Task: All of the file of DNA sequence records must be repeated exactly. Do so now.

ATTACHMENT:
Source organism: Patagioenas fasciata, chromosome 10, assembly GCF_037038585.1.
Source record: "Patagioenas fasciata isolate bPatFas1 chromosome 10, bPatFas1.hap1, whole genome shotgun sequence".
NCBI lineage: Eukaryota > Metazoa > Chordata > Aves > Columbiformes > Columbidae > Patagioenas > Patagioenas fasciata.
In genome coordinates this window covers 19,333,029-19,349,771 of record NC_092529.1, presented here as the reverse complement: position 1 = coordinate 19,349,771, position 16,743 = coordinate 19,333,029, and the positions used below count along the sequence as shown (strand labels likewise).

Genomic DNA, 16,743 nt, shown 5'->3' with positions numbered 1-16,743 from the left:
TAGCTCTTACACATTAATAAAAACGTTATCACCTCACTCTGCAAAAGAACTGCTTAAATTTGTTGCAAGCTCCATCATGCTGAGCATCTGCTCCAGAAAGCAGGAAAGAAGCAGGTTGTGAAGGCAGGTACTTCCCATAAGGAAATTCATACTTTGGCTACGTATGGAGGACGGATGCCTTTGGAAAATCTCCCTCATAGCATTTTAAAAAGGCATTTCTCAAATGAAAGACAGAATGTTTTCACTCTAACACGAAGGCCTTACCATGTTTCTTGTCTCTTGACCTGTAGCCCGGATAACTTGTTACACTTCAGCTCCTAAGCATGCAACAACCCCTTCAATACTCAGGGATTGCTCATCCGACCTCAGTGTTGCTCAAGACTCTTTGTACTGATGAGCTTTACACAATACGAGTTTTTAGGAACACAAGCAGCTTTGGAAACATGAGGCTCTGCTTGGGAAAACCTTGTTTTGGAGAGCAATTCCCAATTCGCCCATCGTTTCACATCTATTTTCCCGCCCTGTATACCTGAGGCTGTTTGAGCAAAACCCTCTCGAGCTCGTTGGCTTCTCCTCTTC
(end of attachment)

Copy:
Source organism: Patagioenas fasciata, chromosome 10, assembly GCF_037038585.1.
Source record: "Patagioenas fasciata isolate bPatFas1 chromosome 10, bPatFas1.hap1, whole genome shotgun sequence".
NCBI lineage: Eukaryota > Metazoa > Chordata > Aves > Columbiformes > Columbidae > Patagioenas > Patagioenas fasciata.
In genome coordinates this window covers 19,333,029-19,349,771 of record NC_092529.1, presented here as the reverse complement: position 1 = coordinate 19,349,771, position 16,743 = coordinate 19,333,029, and the positions used below count along the sequence as shown (strand labels likewise).

Genomic DNA, 16,743 nt, shown 5'->3' with positions numbered 1-16,743 from the left:
TAGCTCTTACACATTAATAAAAACGTTATCACCTCACTCTGCAAAAGAACTGCTTAAATTTGTTGCAAGCTCCATCATGCTGAGCATCTGCTCCAGAAAGCAGGAAAGAAGCAGGTTGTGAAGGCAGGTACTTCCCATAAGGAAATTCATACTTTGGCTACGTATGGAGGACGGATGCCTTTGGAAAATCTCCCTCATAGCATTTTAAAAAGGCATTTCTCAAATGAAAGACAGAATGTTTTCACTCTAACACGAAGGCCTTACCATGTTTCTTGTCTCTTGACCTGTAGCCCGGATAACTTGTTACACTTCAGCTCCTAAGCATGCAACAACCCCTTCAATACTCAGGGATTGCTCATCCGACCTCAGTGTTGCTCAAGACTCTTTGTACTGATGAGCTTTACACAATACGAGTTTTTAGGAACACAAGCAGCTTTGGAAACATGAGGCTCTGCTTGGGAAAACCTTGTTTTGGAGAGCAATTCCCAATTCGCCCATCGTTTCACATCTATTTTCCCGCCCTGTATACCTGAGGCTGTTTGAGCAAAACCCTCTCGAGCTCGTTGGCTTCTCCTCTTC